Think about renovating a house: this is the time that I map out which rooms need to be gutted, how the flow of the floor plan could be improved, where an addition could be created, and discuss options for spruce up the kitchen by refurbishing the cabinets and/or laying new tile, etc. The letter usually deals with overarching plot, character, world-building, flow issues. etc.
Then an author revises, and I read the revision. Depending on the manuscript, there may be a second editorial letter or we may move forward with line-edits.
I enjoy writing editorial letters, but I love to line-edit. I write a lot on a manuscript—and it’s everything from questions about passages that need clarification (think: choosing paint color for a wall, considering moving a desk into the “bonus room” so it’s clear it’s an office) to places where the language could be strengthened and tightened (think: moving a couch from one wall to another to see where it both looks best and is most functional). I also make notes in the margin about phrases that I love, scenes that are working really well, and the like. There’s a lot of scrawl. And I will admit that smiley faces and hearts can be (ok, are) involved.
Sometimes we’ll do one round of line-edits, sometimes we’ll do more. When both the author and I are satisfied that a manuscript is the best that it can be, it gets sent off to copy-editing, where it is read for grammar and syntax and such.
Two questions that I ask when I am editing at every stage? Why are you telling me this? (relevance) And, why are you telling me this now? (placement)
6. After you sign an author, what happens if an author doesn’t agree with edits you suggest?
If I fall in love with a manuscript that needs some big, sweeping changes, I have a conversation with the author before acquisition. For example: sometimes an ending is too light and “happily ever after” given the dark nature of a narrative. I would have a conversation with that author before acquisition to make sure that they were open to, and agreed with, the kind of revisions I had in mind.
I prefer to line-edit in pencil on the page, rather than in track-changes on the computer. I may have a great idea for how to reflow a paragraph or rewrite a sentence, but an author may have an even better fix. And I don’t want him/her to think that my ideas are the only solutions for revising. At the end of the day, both an editor and an author want a novel to be the best version of its self—but it’s the author’s name that goes on the cover.
7. What kind of books do you read for fun?
I love reading teen books of all sorts, but when I go on vacation, I tend to take nonfiction (particularly books of essays and memoirs) and mysteries (Tana French is one of my favorite authors) to read.
8. What is the most important piece of advice you would give an aspiring author?
It’s hard to decide on ONE piece of advice, so I’m going with two…
1) Write what you love. Your energy and enthusiasm will come through in the manuscript.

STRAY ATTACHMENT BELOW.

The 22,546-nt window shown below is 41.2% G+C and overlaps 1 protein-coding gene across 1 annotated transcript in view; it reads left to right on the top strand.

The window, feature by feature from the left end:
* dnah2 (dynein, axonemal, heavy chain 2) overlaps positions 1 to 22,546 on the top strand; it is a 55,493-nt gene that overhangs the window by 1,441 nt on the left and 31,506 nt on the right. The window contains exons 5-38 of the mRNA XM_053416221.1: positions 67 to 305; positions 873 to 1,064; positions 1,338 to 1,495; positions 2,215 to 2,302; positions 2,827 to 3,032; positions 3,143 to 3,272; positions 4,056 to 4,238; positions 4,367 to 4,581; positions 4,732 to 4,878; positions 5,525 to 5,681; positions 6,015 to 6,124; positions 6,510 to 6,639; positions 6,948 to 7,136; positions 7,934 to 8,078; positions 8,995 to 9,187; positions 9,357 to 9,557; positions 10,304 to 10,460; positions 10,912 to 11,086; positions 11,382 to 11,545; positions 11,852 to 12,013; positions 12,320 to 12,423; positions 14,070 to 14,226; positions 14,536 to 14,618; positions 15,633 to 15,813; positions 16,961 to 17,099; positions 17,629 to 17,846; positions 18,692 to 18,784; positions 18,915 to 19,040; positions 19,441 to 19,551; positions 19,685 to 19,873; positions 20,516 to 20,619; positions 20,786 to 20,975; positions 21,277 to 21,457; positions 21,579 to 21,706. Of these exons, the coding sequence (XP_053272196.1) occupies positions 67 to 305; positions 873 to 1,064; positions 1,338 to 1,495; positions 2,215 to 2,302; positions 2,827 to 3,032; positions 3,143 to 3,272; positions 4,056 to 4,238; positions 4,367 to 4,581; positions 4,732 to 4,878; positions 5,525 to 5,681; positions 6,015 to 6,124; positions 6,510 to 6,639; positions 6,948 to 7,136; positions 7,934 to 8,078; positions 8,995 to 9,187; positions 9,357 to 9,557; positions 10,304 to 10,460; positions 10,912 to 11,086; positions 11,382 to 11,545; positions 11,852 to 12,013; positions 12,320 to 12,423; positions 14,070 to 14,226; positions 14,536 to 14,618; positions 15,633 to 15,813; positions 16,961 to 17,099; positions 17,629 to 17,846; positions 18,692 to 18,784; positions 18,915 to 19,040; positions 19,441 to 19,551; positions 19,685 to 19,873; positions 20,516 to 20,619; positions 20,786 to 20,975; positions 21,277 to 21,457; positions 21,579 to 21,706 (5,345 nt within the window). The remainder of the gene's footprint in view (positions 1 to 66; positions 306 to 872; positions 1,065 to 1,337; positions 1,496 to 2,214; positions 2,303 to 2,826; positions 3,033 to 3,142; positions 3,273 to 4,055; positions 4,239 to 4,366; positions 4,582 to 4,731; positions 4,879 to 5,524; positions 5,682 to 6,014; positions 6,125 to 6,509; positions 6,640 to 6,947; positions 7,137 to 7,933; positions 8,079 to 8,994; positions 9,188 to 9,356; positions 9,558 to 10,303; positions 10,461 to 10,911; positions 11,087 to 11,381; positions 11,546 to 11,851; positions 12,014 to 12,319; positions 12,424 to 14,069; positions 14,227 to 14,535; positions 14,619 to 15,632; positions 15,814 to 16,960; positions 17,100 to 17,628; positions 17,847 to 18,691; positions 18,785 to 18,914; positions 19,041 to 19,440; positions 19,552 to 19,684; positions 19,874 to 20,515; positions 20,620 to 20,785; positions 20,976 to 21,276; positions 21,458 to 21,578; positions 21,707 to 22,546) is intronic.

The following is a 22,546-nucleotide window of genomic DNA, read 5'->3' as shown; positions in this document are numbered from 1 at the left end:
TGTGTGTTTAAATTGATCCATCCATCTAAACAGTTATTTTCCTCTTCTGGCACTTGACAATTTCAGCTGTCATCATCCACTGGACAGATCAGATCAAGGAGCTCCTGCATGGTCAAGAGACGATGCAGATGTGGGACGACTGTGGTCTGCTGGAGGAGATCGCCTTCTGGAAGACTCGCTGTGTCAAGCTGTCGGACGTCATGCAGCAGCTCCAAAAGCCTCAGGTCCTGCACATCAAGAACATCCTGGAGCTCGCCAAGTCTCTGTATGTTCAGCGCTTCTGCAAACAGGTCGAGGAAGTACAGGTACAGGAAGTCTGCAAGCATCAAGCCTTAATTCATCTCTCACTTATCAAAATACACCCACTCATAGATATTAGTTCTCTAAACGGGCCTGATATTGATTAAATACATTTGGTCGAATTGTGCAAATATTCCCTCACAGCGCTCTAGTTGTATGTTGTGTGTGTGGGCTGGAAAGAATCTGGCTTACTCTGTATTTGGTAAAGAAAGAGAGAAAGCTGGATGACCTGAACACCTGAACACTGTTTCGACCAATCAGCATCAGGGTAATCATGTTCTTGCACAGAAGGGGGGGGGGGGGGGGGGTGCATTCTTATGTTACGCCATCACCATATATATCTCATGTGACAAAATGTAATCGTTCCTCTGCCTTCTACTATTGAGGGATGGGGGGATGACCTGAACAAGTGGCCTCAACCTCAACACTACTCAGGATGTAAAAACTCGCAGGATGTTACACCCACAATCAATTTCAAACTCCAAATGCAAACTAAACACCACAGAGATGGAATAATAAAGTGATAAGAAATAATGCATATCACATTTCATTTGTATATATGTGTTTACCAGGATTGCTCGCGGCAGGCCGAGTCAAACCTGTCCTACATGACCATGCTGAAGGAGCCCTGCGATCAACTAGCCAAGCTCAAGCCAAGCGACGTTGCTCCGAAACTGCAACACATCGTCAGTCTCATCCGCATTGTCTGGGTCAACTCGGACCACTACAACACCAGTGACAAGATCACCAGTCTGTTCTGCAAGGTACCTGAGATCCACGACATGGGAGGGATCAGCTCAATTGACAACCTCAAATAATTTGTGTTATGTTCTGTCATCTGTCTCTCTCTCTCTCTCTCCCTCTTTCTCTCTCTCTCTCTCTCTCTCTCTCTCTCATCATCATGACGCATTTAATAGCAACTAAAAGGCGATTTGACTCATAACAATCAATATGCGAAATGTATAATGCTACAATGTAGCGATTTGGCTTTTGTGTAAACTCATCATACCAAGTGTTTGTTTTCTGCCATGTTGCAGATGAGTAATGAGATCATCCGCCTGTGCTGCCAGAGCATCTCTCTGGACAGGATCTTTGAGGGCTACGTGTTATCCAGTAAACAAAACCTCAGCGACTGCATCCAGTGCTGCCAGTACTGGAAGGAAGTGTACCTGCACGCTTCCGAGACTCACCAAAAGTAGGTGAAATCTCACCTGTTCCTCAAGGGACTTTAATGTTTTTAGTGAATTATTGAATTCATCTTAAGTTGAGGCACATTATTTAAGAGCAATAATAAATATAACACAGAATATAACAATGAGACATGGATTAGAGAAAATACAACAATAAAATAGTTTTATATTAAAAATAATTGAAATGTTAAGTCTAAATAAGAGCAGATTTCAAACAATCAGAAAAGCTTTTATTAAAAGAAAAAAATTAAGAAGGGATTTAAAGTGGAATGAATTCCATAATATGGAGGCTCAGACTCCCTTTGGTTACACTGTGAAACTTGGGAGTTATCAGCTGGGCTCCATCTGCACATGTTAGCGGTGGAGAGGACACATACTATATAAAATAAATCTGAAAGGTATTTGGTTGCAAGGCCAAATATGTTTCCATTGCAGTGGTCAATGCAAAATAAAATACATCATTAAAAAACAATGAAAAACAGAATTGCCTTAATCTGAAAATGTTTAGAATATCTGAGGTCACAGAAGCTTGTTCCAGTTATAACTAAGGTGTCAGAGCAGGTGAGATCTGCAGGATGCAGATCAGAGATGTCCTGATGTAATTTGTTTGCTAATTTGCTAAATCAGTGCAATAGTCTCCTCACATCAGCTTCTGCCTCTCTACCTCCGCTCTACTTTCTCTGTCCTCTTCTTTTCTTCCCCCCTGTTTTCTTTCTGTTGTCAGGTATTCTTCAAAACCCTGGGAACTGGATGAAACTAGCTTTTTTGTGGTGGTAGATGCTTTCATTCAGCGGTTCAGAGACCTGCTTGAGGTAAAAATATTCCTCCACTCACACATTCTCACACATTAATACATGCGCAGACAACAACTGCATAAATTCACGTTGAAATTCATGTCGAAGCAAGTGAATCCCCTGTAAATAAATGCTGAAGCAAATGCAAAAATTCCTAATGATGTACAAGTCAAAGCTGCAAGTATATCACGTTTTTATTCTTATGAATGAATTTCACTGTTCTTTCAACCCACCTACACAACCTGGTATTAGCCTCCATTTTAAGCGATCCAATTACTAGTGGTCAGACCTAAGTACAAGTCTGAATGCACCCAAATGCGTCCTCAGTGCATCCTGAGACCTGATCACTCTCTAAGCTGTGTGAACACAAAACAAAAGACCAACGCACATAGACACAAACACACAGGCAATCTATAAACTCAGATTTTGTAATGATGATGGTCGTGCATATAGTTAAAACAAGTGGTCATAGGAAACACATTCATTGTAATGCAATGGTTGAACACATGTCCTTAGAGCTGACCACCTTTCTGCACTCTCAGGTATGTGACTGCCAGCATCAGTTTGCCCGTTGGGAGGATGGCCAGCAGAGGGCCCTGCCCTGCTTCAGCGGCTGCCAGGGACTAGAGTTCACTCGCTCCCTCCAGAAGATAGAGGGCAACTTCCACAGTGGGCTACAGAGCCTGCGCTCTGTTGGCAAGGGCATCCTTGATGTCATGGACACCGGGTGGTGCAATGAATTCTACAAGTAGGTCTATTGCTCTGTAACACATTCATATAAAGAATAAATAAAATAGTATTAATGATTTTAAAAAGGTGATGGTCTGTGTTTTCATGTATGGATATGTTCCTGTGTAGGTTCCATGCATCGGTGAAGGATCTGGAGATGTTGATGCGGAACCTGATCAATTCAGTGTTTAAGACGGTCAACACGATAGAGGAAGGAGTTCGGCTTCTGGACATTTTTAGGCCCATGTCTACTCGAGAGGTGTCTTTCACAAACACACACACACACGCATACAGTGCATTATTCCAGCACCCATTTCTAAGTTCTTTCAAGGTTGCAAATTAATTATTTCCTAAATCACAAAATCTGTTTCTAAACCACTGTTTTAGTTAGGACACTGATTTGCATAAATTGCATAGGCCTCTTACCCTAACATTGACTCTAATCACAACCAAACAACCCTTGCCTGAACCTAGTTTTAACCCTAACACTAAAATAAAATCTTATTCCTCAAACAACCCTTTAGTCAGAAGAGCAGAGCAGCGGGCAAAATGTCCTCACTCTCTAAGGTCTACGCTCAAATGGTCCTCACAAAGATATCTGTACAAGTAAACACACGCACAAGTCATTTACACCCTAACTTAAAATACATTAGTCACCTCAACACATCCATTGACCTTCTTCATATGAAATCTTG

2) Then revise. Not just once. Or twice. A lot.
Remember when you were a teen and had to clean your room? Don’t do the speedy, shove-all-the-dirty-laundry-under-the-bed-so-Mom-won’t-see-it-so-you-can-borrow-the-car-to-meet-up-with-friends approach. Why? Because at some point, Mom is going to look under that bed and find all of the STUFF…and then no car keys.
Really work it. Clean out the closet. Figure out what fits and what doesn’t. Throw out what you don’t need. (Or donate it! Save that great line or idea for the next manuscript!) Keep what fits and find it a home, the home, in your manuscript. It’s not an easy process, but the results will make you proud (and Mom will totally let you borrow the car—maybe even extend curfew).
9. Will you be participating in any conferences or events in the next year?
Yes! Though at the moment, I’ve only confirmed Rutgers’ One-on-One conference in October. Sorting through a few manuscript delivery dates…that always comes first!
Thank you for interviewing with our blog series.
Andrea Hurst has over 25 years experience as a published author, developmental editor for publishers, and skilled literary agent. She works with both major and regional publishing houses, and her client list includes emerging new voices and New York Times best-selling authors. Andrea represents high profile Adult Nonfiction and well crafted fiction. Her clients and their books have appeared on the Oprah Show, Ellen DeGeneres Show, Good Morning America, National Geographic network and in the New York Times.
Katie Flanagan is a fiction major at Northwestern University. She is currently an editor with Booktrope and a reader for Pink Fish Press. In the past, she has interned with Andrea Hurst Literary Management and the Northwest Institute of Literary Arts. Her favorite genre is women’s fiction, but she reads any fiction put in front of her. Check out her blog about the writing life at katieflanagan.wordpress.com and follow her on Twitter at @K_Flanagan.
The winner of last week’s random drawing for one of Margie Lawson’s online courses is Patricia Yager Delagrange! Come back later this week to learn more about an end-of-summer contest.